13. LBC this morning was an absolute onslaught on the Nick Ferrari morning show (he is a huge cheerleader for house price inflation so no critical analysis of 'guests'). It was just one after the other, some bloke from Savills, then another estate agent group, then bloke from council of mortgage lenders, CEO of Galliard house builder, some other think tank fella. Absolute onslaught, one after the other asking for more government props into the property market (like there isn't enough tax-payer funds subverted into property lobbying already!). It's been across the media for a good week now, definitely some big lobbying plan afoot by the mortgage banks and corporate house builders. Guess we'll find out in a month or two when Phil Hammond announces the latest new subsidy or other. Deomocracy my a**. Shower of sh**.
  14. Apparently, this week, the Tories will be forwarding discussions of 'Capitalism' to educate younger voters about the dangers of socialism. Quite a feat when infact the Tories implement 'Crony Capitalism' and not 'Capitalism'. It's quite some bare-faced cheek for the current Tory party to even enter into the debate. We have entered a parallel 1970's universe where it is no longer the unions controlling the economy via their grip over government. Now we have the Bank of England, Cartel house builders and bailout-banks controlling housing supply and credit and it's in their interest for the housing crisis and rents/house prices to get even worse. As well as the Buy-to-let MPs. It will be interesting to watch the ever more farcical deviation of tax payer revenues into the housing market over the coming years. The 70's didn't end well either in this respect. It's just staggering now. The 'in-your-face' corruption of it all.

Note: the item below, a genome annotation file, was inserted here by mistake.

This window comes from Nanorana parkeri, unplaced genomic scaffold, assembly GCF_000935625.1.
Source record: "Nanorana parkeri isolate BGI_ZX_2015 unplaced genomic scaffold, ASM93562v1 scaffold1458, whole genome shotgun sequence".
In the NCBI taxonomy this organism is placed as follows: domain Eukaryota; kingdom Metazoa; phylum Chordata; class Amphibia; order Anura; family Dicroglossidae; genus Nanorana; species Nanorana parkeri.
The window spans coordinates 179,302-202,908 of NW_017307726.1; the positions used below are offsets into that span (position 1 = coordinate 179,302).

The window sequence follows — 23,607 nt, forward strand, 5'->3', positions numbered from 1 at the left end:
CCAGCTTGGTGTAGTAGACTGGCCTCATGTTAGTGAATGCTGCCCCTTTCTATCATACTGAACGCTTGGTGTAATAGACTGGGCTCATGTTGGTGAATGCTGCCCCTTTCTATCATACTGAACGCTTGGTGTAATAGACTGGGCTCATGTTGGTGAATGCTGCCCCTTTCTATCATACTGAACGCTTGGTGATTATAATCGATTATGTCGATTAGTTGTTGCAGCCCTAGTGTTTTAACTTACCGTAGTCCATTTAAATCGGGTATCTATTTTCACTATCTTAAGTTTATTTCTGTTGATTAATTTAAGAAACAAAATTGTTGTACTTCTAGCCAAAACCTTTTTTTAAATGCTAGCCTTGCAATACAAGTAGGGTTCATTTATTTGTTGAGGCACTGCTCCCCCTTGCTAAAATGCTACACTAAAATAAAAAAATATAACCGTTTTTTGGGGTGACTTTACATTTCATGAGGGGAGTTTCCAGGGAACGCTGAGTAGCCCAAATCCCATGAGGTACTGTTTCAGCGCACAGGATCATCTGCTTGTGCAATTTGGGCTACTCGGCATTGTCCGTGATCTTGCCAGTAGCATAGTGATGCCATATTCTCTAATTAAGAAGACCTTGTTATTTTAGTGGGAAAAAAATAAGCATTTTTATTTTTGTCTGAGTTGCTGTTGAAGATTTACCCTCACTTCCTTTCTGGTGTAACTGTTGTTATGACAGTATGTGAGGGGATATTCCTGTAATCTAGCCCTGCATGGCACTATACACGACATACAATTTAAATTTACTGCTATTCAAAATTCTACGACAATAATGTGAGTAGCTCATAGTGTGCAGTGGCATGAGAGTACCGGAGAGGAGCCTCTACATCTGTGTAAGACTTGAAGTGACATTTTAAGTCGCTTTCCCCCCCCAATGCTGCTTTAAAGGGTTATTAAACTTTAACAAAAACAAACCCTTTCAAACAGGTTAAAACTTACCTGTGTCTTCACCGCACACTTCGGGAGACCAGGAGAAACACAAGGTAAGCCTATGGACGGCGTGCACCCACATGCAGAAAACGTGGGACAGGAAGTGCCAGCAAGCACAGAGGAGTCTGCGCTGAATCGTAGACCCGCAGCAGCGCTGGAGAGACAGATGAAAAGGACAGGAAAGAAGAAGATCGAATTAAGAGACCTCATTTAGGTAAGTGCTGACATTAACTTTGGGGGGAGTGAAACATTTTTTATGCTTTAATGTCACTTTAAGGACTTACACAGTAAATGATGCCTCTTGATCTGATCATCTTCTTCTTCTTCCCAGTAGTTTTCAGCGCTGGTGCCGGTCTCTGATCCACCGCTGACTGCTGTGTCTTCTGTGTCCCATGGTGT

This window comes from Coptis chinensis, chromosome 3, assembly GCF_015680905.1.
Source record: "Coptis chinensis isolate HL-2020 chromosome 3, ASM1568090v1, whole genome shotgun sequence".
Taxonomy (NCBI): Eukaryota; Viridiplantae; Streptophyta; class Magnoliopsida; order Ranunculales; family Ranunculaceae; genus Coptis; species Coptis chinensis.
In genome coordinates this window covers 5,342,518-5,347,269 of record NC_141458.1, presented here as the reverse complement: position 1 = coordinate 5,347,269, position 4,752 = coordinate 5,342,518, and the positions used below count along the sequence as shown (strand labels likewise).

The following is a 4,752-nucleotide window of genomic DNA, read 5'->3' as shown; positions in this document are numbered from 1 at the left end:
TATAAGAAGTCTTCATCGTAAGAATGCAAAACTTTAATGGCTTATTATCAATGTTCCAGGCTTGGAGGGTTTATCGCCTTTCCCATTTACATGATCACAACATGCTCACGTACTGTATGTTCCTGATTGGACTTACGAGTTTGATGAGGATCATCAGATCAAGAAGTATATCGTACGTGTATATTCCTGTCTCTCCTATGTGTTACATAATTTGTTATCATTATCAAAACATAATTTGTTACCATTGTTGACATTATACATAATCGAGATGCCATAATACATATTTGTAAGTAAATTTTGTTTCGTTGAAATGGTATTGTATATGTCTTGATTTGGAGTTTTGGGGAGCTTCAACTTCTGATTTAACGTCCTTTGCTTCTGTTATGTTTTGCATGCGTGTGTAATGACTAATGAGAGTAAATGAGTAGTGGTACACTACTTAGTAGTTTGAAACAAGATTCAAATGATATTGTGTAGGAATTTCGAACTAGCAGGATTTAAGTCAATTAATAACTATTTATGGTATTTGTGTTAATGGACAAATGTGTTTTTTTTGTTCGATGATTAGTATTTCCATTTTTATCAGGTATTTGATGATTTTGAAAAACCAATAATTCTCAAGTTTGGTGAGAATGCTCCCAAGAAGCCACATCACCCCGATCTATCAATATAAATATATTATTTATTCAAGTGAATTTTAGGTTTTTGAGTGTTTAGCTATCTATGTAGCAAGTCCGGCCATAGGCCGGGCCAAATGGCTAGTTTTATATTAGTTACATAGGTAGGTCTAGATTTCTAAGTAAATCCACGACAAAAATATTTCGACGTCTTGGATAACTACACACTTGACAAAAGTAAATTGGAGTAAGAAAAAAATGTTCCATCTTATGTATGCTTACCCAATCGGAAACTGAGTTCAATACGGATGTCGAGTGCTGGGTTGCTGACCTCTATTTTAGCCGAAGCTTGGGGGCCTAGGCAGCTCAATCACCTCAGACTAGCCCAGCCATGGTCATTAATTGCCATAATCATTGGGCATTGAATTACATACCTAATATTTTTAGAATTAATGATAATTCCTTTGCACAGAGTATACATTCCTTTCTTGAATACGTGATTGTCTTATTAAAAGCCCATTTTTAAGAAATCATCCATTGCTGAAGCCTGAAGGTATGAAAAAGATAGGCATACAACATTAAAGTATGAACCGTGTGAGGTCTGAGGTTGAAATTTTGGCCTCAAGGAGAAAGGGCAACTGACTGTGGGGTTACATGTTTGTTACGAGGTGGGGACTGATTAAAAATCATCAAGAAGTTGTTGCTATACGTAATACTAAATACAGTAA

15. Check out this guy's blog and youtube channel. http://vandogtraveller.com/
  16. Incredible our UK 'democracy'. Consider Gideon Osborne. He introduced HTB, a state subsidy to try and not only bridge but indeed push higher the gap between the fantasy subprime valuations of the 2008 crisis, sitting on Bank balance sheets, and the levels the market would determine in a functioning economy. He then goes off to work for the evening standard. Ever read the evening standard lately? It's pretty much half a paper of news and sport, the other half adverts for £500K studio flats in London sold on the Help-to-Buy scheme. Osborne had never had any previous experience of newspaper journalism or as one of the most demanding jobs in media, the chief editor. Jobs usually occupied by grizzled 30-40 year veterans of the industry. Of course, as several independent reports have shown so far, help-to-buy has pretty much had a 1:1 affect on property prices and house building corporation profit increases since introduction. State subsidy completely swallowed by a small number of connected house building corporations. https://www.theguardian.com/money/blog/2017/oct/21/help-to-buy-property-new-build-price-rise Then you have Cameron who has been regularly photographed at social events with some of the largest land owners in the UK and bosses of the large house building corporations, including a home bar-b-q event with ex-Persimmon boss Jeff Fairburn (the £100M bonus guy). Not forgetting he is married into one of the largest hereditary land owners in the UK, the Astors. Samantha Cameron's brother, William Waldorf Astor IV runs the fund management company, Long Harbour, that was caught up in the recent leasehold scandal and owns the freeholds of more than 160,000 london properties implicated in unfair practices. And you get to pay for it for the next twenty years. Not just the help-to-buy state subsidies but the whole festering, putrid scam from Banking bailouts, to quantative easing and ZIRP to term funding and buy-to-let landlord housing benefit receipts and tax evasion. What's the saying? Prisoner's building the bars for their own prison?